SSS tightens enforcement of employer compliance, collects P1.4-B thru legal action
Employers who disregard their obligations with the Social Security System (SSS) can expect criminal and civil legal actions against them following the directive from the new SSS management to intensify the agency’s enforcement of their compliance with the law.
SSS Senior Vice President and Chief Legal Counsel Voltaire P. Agas noted that SSS has initiated legal actions such as issuance of demand letters and filing of cases against over 34,000 delinquent employers since 2010, bringing in almost P1.4 billion in collections to date.
“We will not hesitate to go after and file cases against those discovered to be violators of the Social Security (SS) Act, such as non- and underreporting of employees, as well as non- and under-remittance of contributions. For the past several years, SSS has been actively going after delinquent employers, and we will continue to strengthen our campaign to ensure that companies obey the law,” he said.
The efforts of SSS also resulted in a total of 41 employer convictions since 2010, with a corresponding collectible delinquency of P61.66 million. SSS plans to further intensify its campaign to bring down employer delinquency using the full strength of the law under the current administration.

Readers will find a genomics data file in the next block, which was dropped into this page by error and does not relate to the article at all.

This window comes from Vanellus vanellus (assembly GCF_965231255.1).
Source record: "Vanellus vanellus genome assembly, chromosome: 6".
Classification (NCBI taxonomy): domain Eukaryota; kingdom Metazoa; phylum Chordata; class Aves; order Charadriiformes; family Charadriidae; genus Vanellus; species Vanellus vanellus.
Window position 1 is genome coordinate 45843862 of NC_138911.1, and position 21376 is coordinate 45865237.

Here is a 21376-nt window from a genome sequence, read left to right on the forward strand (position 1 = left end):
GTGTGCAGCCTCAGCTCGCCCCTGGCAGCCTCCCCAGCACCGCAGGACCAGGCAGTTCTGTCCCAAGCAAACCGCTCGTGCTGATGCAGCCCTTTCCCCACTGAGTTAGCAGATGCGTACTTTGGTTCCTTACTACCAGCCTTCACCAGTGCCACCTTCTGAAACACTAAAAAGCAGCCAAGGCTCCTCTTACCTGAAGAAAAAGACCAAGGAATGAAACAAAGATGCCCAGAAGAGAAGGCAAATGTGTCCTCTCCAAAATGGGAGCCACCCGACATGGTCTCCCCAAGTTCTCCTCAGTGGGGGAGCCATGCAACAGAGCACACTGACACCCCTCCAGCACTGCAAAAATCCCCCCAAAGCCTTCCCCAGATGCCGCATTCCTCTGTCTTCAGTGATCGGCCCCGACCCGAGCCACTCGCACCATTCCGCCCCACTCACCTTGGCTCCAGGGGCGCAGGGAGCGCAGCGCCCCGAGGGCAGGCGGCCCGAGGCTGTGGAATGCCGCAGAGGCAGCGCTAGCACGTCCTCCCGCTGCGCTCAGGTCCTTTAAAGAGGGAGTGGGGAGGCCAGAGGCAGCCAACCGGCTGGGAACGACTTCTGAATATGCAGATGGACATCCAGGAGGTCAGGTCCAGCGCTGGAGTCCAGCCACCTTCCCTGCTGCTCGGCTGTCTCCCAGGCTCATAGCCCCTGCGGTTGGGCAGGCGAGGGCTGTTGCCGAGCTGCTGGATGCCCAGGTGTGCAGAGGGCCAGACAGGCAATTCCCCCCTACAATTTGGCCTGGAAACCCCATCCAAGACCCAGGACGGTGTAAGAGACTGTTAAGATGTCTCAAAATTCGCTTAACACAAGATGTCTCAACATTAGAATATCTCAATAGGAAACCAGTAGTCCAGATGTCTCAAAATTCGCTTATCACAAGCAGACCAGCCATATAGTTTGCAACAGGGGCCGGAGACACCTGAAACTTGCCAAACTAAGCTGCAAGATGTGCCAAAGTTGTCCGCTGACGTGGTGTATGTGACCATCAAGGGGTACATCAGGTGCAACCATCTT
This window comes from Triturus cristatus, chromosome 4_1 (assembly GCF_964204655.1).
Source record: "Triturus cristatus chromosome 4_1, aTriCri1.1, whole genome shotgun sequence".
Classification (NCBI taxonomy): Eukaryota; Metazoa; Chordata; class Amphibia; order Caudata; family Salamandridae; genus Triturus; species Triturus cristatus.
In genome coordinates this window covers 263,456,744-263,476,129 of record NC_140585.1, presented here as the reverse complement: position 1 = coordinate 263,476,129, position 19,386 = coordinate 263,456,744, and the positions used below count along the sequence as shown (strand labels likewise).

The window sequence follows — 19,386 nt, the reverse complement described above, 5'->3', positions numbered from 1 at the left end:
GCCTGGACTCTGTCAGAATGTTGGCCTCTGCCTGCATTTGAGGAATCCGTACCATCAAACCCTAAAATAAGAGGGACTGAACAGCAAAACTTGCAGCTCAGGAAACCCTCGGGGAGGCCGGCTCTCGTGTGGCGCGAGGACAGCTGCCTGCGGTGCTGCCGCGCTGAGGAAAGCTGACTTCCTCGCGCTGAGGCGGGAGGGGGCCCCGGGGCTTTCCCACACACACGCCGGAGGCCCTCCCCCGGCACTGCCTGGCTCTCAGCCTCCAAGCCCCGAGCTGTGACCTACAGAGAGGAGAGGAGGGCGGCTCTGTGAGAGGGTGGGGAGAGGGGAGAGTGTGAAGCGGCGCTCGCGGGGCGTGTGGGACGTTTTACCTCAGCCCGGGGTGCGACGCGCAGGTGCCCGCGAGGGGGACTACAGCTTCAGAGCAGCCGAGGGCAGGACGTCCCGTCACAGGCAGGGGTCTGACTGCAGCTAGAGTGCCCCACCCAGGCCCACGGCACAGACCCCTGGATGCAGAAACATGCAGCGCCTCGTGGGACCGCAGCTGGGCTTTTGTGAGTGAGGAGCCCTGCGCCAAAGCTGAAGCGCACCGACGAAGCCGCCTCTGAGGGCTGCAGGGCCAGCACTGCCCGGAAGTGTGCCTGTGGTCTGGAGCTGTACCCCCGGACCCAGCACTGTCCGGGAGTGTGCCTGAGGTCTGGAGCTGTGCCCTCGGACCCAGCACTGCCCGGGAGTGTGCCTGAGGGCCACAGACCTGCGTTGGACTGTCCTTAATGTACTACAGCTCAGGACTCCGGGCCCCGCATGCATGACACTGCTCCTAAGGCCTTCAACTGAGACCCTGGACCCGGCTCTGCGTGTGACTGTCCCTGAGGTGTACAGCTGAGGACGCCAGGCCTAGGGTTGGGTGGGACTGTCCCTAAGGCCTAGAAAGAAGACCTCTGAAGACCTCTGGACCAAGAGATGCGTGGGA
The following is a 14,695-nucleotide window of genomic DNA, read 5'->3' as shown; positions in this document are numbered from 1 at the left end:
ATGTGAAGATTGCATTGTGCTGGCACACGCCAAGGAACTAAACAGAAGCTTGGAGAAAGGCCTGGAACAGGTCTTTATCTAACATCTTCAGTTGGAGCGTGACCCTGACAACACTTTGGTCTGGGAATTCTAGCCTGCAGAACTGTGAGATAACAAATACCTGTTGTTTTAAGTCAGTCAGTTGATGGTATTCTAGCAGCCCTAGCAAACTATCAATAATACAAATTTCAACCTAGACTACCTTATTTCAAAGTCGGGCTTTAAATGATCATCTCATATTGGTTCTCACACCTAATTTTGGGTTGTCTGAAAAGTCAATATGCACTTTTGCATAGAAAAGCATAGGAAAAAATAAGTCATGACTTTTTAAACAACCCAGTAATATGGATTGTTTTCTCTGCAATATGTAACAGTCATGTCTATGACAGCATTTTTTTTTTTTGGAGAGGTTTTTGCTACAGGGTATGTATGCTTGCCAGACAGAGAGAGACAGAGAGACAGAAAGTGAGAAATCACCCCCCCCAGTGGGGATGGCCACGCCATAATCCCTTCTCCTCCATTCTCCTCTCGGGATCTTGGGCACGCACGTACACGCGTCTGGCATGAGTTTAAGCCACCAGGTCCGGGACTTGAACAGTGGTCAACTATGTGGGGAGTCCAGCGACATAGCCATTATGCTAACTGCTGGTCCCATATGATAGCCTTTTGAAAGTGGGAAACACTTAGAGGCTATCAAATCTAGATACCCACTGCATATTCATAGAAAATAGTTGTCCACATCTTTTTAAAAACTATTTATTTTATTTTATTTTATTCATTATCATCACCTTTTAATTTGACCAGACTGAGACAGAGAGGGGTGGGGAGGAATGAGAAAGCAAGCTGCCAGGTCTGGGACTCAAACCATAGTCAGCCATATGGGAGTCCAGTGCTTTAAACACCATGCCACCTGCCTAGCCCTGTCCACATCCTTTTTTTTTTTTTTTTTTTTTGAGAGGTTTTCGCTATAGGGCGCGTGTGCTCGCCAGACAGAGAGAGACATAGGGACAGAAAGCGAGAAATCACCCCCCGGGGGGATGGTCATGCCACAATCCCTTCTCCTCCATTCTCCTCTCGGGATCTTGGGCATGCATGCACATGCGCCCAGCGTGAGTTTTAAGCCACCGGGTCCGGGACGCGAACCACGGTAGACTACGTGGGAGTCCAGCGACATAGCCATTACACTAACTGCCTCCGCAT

Agas emphasized the need for the pension fund to maximize the powers provided by the SS Act so that it can increase its contribution collections to enable the fund to grant higher pensions and benefits.
Under the law, employers who fail to report workers for SSS coverage and remit employees’ monthly contributions will be punished with a fine of P5,000 to P20,000, imprisonment of six years up to 12 years, or both based on the discretion of the court. Employers with delinquent employee contributions are also charged a monthly penalty of three percent until the overdue SSS premiums are fully paid.
“Employers who deduct SSS payments from their workers’salaries but fail to remit these to the SSS are likewise guilty of committing the crime of estafa, which is also punishable by imprisonment under the Revised Penal Code,” Agas said.
Under the SS Act, private companies are required to report new workers for SSS coverage within 30 days from the start of employment and remit the proper amount of contributions – including the employer and employee share — to SSS every month.
“We will craft policies and improve our monitoring systems to ensure that employers faithfully comply with their SSS obligations. May this serve as a stern warning to all erring employers to start changing their ways and start doing things right,” Agas said.
He also urged employees to take an active role in asserting their right to social security protection by reporting to any SSS branch their employers who neglect to report them for SSS coverage, underreport their salaries resulting in lower contribution payments, or fail to remit their contributions on time.
“Every private company, regardless of its size, should fully comply with the SSS obligations provided by the SS Act. It is the mandate of the law and everybody has to follow,” Agas said. (Press Rel ease)